The thirteenth edition of Calx Mariae is dedicated to the story and mission of the pro-life movement.
For people of faith, life is not the most important value but it is the first because without life all other rights or privileges are meaningless. John Smeaton, the CEO of the Society for the Protection of Unborn Children, said at the Rome March for Life: “The pro-life movement is part of a much wider and deeper historic crusade for the restoration of Christian civilisation. Let’s not forget that we fight for ‘going back to the real normal’; we are united in the fight to end abortion completely and in the restoration of a civilisation where human life is valued without exception. It really is not normal to kill children in the womb. May this time that is marked by a sense of isolation, distance, and separation, also be a time to unite with ever greater force and to be united in the truth of Christ.” (Rome, 22 May 2021)
How often have we heard during this coronavirus crisis people expressing a desire to go back to “normal”? Yet, is it not the case that reality before the pandemic was not at all normal? It is not normal that 60 million children a year are being killed in the womb. It is not normal that two men or two women can be “married”. It is not normal that little girls are being taught at school that they can become boys and vice versa. When we desire to “go back to normal”, we must be mindful that the way to normality lies far beyond the lifting of Covid restrictions. Furthermore, the restrictions that deprive us of our comforts and liberties, as well as of life’s essentials in many cases, could in itself be a call back to normality. Sacrifices that we have not chosen, which are frustrating and perhaps do not even correspond to our idea of a sacrifice, are not outside the scope of Divine Providence to open the eyes and purify the minds of people who need to turn back to God. If we do that, this crisis can certainly be a great blessing. If not, this time is indeed wasted and a stronger intervention needed.
John Smeaton has been involved in the pro-life movement at the national and international level for the past 47 years and this year he will pass on his responsibilities to the next generation. At this special moment, Calx Mariae had the unique opportunity to ask him to reflect on the mission and purpose of the pro-life movement, and also on its limitations.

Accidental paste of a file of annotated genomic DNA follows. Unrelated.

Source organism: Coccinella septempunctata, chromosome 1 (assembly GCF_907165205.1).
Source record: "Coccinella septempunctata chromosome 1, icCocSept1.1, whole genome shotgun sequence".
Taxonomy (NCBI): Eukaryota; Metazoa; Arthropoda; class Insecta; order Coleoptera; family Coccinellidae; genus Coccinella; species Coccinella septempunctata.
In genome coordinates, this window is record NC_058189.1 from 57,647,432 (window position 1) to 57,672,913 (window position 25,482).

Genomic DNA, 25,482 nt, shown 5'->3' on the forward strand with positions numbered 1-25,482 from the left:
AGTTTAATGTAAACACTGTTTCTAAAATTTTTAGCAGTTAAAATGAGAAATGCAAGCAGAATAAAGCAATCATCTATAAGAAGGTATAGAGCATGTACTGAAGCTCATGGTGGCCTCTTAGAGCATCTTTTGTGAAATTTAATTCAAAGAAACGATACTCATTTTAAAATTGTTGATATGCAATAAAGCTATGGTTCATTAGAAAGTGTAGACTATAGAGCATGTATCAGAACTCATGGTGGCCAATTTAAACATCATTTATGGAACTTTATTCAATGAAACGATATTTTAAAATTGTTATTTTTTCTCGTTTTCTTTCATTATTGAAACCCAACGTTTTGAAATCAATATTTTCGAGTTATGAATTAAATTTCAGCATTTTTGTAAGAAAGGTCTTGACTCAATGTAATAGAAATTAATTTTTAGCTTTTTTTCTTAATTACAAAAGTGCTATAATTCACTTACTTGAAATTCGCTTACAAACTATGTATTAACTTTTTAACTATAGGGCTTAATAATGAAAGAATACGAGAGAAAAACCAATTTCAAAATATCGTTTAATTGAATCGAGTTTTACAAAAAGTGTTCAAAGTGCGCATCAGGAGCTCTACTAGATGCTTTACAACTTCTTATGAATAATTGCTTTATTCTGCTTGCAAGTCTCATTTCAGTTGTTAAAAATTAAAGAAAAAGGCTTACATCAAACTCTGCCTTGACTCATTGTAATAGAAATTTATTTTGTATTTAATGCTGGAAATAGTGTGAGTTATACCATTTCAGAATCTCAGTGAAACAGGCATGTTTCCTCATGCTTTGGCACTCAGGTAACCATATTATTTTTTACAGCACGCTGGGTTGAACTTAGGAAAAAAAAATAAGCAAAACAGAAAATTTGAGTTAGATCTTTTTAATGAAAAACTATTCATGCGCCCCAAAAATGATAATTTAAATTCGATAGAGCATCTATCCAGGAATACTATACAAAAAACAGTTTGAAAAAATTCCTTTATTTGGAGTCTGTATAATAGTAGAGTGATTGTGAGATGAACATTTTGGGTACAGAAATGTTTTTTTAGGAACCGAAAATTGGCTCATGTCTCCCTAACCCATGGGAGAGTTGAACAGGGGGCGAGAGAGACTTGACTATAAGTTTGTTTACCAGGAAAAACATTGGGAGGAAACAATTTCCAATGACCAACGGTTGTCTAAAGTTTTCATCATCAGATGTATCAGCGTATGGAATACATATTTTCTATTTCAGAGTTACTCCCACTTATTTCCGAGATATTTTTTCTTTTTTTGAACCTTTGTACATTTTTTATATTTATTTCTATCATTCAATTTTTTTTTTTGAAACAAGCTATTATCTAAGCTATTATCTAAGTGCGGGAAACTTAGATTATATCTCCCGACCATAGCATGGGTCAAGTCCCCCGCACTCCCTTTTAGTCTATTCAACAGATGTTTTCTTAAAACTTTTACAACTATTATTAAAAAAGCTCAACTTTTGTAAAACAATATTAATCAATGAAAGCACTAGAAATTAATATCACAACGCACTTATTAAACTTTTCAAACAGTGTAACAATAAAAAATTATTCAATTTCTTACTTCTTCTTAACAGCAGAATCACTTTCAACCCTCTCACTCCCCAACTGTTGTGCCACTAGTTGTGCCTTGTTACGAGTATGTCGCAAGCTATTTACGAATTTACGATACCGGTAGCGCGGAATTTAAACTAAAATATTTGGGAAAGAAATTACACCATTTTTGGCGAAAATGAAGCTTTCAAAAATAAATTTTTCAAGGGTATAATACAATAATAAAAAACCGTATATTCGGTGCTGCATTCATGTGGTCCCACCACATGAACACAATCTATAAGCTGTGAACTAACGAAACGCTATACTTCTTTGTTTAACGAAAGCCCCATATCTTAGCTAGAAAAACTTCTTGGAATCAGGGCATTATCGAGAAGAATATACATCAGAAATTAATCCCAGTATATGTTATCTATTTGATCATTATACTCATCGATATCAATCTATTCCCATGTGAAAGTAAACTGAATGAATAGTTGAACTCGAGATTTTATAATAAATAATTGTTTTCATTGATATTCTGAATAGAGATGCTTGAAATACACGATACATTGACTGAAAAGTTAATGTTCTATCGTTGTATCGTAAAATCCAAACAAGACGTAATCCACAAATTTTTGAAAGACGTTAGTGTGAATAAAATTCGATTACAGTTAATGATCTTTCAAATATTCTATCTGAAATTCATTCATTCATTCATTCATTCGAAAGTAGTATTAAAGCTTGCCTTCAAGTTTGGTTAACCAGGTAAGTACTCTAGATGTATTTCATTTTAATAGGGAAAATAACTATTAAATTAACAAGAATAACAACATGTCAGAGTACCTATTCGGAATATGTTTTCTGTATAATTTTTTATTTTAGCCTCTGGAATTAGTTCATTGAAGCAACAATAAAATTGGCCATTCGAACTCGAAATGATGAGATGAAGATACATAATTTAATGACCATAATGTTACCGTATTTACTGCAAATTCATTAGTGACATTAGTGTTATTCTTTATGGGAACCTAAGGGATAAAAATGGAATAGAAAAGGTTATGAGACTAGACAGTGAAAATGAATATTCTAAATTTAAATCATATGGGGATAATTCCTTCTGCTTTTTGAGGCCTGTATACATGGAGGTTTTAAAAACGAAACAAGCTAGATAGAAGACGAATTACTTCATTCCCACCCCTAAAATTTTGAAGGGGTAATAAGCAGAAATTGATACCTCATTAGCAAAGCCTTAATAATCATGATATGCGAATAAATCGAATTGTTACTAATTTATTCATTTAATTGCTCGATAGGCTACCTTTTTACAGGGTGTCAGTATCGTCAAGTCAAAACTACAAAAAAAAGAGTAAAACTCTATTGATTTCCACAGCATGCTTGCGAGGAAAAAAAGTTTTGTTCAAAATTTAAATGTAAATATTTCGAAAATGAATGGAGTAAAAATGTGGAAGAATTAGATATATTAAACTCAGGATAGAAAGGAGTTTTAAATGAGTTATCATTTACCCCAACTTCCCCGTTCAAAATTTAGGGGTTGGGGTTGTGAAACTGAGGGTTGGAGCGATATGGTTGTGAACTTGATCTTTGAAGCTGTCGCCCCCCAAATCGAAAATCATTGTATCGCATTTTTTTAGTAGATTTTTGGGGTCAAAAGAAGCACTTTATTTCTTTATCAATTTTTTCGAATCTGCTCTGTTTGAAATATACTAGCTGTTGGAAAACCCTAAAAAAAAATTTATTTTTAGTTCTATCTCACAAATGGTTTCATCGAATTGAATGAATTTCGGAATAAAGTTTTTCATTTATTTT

The inherent links between the doctrinal and liturgical reforms coinciding with the moral revolution which the pro-life movement mobilised to resist are analysed by Dr Joseph Shaw.
What was once Catholic Ireland suffered the longest ban on public Masses in Europe during the past year. Liam Gibson considers the restrictions inflicted on Catholics in Ireland in the light of historic persecutions. But is it a coincidence that a people who invoke the name of the Holy Trinity in their constitution and, at the same time, were the first to authorise same-sex “marriage” and abortion by a popular vote, suffered such a withdrawal of God from their midst?
The Covid crisis offers a multitude of distractions for Catholics and non-believers alike from fear of the virus to the crusades against government measures. Yet, we must take care not to lose sight of what we are fighting for. We fight for every life, born and unborn, to be protected so it can flourish in the knowledge, love and service of God and be with Him forever in heaven. We are not only pro-life but pro-eternal life. Nothing happens outside of the designs of Divine Providence. To acknowledge this is not a call to be passive; on the contrary, this is the reality in which we must act for His glory and interests, even if – and perhaps especially when – it means some denial of our own will.
Available from 15 June 2021